Friday, January 04, 2008

"Debt-for-nature" swaps in Costa Rica and around the world

If you've followed any news coming out of Costa Rica, one recent story is how the U.S. canceled $26 million in debt to Costa Rica, with the agreement that those monies would now go toward nature conservation instead of to paying off the debt. This recent podcast from BBC explains the pros and cons of the "debt-for-nature" swap that the US and other European nations are starting to employ, to protect natural resources and discourage misuse of the land.

According to this podcast:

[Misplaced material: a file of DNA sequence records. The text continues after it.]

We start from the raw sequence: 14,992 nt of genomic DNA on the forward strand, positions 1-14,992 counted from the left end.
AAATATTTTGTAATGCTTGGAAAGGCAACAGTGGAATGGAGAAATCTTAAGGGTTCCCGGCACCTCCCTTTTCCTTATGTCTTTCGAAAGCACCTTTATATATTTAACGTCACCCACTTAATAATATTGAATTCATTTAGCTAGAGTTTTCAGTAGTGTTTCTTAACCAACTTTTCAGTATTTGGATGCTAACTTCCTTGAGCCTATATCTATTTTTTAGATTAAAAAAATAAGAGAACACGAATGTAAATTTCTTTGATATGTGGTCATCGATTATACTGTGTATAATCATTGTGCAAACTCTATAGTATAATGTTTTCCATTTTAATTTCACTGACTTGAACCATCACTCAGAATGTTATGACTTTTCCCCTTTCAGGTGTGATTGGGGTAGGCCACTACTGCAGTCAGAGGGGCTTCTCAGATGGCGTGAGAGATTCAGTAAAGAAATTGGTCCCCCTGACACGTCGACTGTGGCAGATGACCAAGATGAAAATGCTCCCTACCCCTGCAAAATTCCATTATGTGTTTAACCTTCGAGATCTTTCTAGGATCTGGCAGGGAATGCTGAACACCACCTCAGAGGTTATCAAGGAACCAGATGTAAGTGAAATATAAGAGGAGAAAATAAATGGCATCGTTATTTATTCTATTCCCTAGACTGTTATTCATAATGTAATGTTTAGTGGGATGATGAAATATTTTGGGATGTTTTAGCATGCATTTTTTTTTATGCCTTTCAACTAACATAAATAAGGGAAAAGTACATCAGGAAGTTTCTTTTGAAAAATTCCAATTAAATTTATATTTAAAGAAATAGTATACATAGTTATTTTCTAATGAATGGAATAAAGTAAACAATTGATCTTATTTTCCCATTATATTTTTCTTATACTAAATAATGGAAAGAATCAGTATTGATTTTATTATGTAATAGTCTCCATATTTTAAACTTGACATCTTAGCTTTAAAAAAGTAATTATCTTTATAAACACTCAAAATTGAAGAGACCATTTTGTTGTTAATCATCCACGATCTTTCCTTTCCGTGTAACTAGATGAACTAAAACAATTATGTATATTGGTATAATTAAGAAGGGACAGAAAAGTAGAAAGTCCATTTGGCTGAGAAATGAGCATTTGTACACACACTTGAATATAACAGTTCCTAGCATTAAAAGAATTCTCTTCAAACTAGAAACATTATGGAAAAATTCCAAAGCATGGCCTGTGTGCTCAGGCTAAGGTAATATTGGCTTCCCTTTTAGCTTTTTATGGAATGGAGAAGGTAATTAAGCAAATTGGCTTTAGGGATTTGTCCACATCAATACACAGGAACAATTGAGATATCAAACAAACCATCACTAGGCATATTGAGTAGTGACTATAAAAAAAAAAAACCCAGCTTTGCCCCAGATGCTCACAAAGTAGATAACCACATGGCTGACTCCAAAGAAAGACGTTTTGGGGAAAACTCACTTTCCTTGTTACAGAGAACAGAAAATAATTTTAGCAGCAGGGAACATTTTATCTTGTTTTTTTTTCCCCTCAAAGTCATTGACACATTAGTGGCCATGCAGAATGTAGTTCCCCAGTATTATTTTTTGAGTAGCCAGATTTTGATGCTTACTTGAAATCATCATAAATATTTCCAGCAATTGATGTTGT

• 60% of the biodiversity in the world is located in 20 sites. Costa Rica is second most important one.
  • The swap with Costa Rica was the largest one so far
  • Since countries usually focus their resources on more pressing issues, canceling the debt allows them to put the extra money toward environmental conservation without taking money from their current budget
  • Some of the farmers are concerned that their lands are being taken for conservation, and they don't receive any compensation. They fear the money and benefits won't reach them, they'll remain at the top level and not be distributed properly
  • Some worry that this agreement increases U.S. influence over Costa Rica's most precious natural resource - its land. Also, some of the major financial backers of these policies are large corporations with a poor history of environmental preservation in their operations

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